This week on State of Art we're hearing all about Galway Days Irish Festival. It takes place on Saturday, August 12 at Town Square Park. There will be vendors, food, music and more. Irish Club of Alaska President Dawn Berg joins us to tell us about the festival, the club and she even sings us a song.
Ketch Secor first visited Alaska when he was 14 and it made a lasting impression on him. He traveled the Alaska Railroad, bought chewing tobacco in Sitka and kissed a girl in Fairbanks. The singer and fiddle player for the long-running, high-energy folk band Old Crow Medicine Show joins us this week ahead of the group's Salmonfest appearance. He tells us about their upcoming album "Jubilee" that celebrates a quarter century as a band, the finer points of playing street corners and more.
Parker was an original staff member of KSKA nearly 45 years ago, but she's added many chapters to her life since then. Her memoir “La Finca: Love, Loss, and Laundry on a Tiny Puerto Rican Island” tells her story of running a rustic eco-lodge and what she learned along the way. The book is filled with sketches, images and other artwork that won her a 2023 University Press Award for Book & Cover Design along with her 2023 Pacific Northwest Writers Association Nancy Pearl Award for Memoir. She will be in Alaska in August for readings and other events.
This week on State of Art we're hearing from Salmonfest director David Stearns. The festival runs from August 4 through 6 at the Kenai Peninsula Fairgrounds in Ninilchik. Headliners include Old Crow Medicine Show, Sierra Farell, Pigeons Playing Ping Pong and Leftover Salmon. Stearns tells us about what to expect from the festival, this year's groovy artwork, zero waste efforts and more.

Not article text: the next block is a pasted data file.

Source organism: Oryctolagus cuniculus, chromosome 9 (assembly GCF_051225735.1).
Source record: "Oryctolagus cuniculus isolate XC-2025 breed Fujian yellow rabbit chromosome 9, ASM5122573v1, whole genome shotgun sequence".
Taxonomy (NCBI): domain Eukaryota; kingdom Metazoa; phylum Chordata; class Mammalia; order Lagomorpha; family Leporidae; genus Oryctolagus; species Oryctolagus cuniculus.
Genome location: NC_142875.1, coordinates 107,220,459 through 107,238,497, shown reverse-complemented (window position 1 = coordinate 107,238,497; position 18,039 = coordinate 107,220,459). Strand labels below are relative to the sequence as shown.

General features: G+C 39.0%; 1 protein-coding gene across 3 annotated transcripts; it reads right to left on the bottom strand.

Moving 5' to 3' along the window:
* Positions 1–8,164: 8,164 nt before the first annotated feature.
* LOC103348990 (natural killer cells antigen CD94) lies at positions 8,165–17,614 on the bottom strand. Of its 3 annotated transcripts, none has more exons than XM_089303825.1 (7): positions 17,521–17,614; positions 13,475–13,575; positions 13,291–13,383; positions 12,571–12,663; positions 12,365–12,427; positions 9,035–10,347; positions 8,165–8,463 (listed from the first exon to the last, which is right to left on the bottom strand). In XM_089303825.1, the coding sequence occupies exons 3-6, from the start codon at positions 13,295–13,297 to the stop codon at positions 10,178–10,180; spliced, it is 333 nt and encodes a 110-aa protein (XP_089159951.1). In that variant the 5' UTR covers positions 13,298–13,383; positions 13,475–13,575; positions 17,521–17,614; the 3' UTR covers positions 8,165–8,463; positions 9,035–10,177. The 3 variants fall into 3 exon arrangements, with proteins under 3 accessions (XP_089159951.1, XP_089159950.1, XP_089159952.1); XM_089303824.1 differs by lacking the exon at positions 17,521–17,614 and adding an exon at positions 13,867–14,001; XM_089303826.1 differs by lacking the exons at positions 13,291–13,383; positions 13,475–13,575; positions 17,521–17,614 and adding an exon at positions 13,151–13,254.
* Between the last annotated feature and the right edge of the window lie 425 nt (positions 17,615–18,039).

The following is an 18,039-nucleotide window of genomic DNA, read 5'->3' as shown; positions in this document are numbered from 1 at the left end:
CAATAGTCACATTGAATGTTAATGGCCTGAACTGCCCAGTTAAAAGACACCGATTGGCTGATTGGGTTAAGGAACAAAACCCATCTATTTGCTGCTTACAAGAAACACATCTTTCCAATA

The popular television show came to film in Alaska for the first time last week. Since only a small fraction of the 2,500 attendees will make it on the show, here are some of the people who were there that day.
The Anchorage episodes filmed Tuesday will air next year on PBS.
Zachariah Joshua Loussac left his collection of paintings by the famous landscape artist to the city. Now, the library is giving the prints away for free.
We hear from the festival's co-founders and artistic directors Christine Harada Li and Nathaniel Pierce. They tell us about what makes chamber music unique, what to expect from this year's festival and more.
A short walk up the narrow, winding path through the lush forest reveals miniature structures made from natural materials.
The Seward-based folk band has seen its share of lineup changes over the years, but they've maintained their mission of good vibes and good times. The band is playing dates across the state and will be performing in Anchorage at Williwaw on Saturday, July 1. We're joined by lead singer and guitarist Tyson Davis, keyboardist Kyle Comeau, and bassist Ben Sayers as they reflect on the last decade and what comes next.
This week on State of Art we break down the events Anchorage Downtown Partnership is hosting every Wednesday through Sunday. We also take a trip downtown to check out ADP's Music in the Park and Live After Five.
This week on State of Art we're talking about the Sundown Solstice festival. The three-day concert features a mix of well-known, up-and-coming and local artists whose music ranges from hip-hop, electronic and rock. The festival starts Friday, June 16 and runs through Sunday at Cuddy Park. We're joined by Hellen Fleming, co-owner of Showdown Productions, the organizers of the festival. She tells us about the artists, what it takes to put on an event this big and being caught up in city drama.